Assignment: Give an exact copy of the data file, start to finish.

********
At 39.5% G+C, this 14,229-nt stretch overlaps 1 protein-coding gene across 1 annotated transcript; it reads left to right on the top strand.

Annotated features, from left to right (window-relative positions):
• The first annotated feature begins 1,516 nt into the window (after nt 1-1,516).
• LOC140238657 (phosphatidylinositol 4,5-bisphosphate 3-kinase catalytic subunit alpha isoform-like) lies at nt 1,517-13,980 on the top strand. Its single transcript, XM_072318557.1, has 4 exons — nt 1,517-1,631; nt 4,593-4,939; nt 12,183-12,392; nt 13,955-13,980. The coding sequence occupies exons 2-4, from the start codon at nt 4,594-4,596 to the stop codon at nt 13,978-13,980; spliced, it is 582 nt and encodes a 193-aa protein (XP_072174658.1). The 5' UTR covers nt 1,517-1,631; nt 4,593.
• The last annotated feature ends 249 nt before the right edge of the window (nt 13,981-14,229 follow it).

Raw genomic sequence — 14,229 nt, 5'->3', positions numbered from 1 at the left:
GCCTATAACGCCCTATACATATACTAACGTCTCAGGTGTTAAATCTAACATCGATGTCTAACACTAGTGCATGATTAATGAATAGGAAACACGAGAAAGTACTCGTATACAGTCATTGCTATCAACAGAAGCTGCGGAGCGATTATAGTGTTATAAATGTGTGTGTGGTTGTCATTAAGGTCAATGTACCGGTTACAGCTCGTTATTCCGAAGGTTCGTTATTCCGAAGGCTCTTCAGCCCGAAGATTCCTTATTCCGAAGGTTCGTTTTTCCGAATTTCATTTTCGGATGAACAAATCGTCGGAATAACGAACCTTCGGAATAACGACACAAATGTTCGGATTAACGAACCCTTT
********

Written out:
At 39.5% G+C, this 14,229-nt stretch overlaps 1 protein-coding gene across 1 annotated transcript; it reads left to right on the top strand.

Annotated features, from left to right (window-relative positions):
• The first annotated feature begins 1,516 nt into the window (after nt 1-1,516).
• LOC140238657 (phosphatidylinositol 4,5-bisphosphate 3-kinase catalytic subunit alpha isoform-like) lies at nt 1,517-13,980 on the top strand. Its single transcript, XM_072318557.1, has 4 exons — nt 1,517-1,631; nt 4,593-4,939; nt 12,183-12,392; nt 13,955-13,980. The coding sequence occupies exons 2-4, from the start codon at nt 4,594-4,596 to the stop codon at nt 13,978-13,980; spliced, it is 582 nt and encodes a 193-aa protein (XP_072174658.1). The 5' UTR covers nt 1,517-1,631; nt 4,593.
• The last annotated feature ends 249 nt before the right edge of the window (nt 13,981-14,229 follow it).

Raw genomic sequence — 14,229 nt, 5'->3', positions numbered from 1 at the left:
GCCTATAACGCCCTATACATATACTAACGTCTCAGGTGTTAAATCTAACATCGATGTCTAACACTAGTGCATGATTAATGAATAGGAAACACGAGAAAGTACTCGTATACAGTCATTGCTATCAACAGAAGCTGCGGAGCGATTATAGTGTTATAAATGTGTGTGTGGTTGTCATTAAGGTCAATGTACCGGTTACAGCTCGTTATTCCGAAGGTTCGTTATTCCGAAGGCTCTTCAGCCCGAAGATTCCTTATTCCGAAGGTTCGTTTTTCCGAATTTCATTTTCGGATGAACAAATCGTCGGAATAACGAACCTTCGGAATAACGACACAAATGTTCGGATTAACGAACCCTTT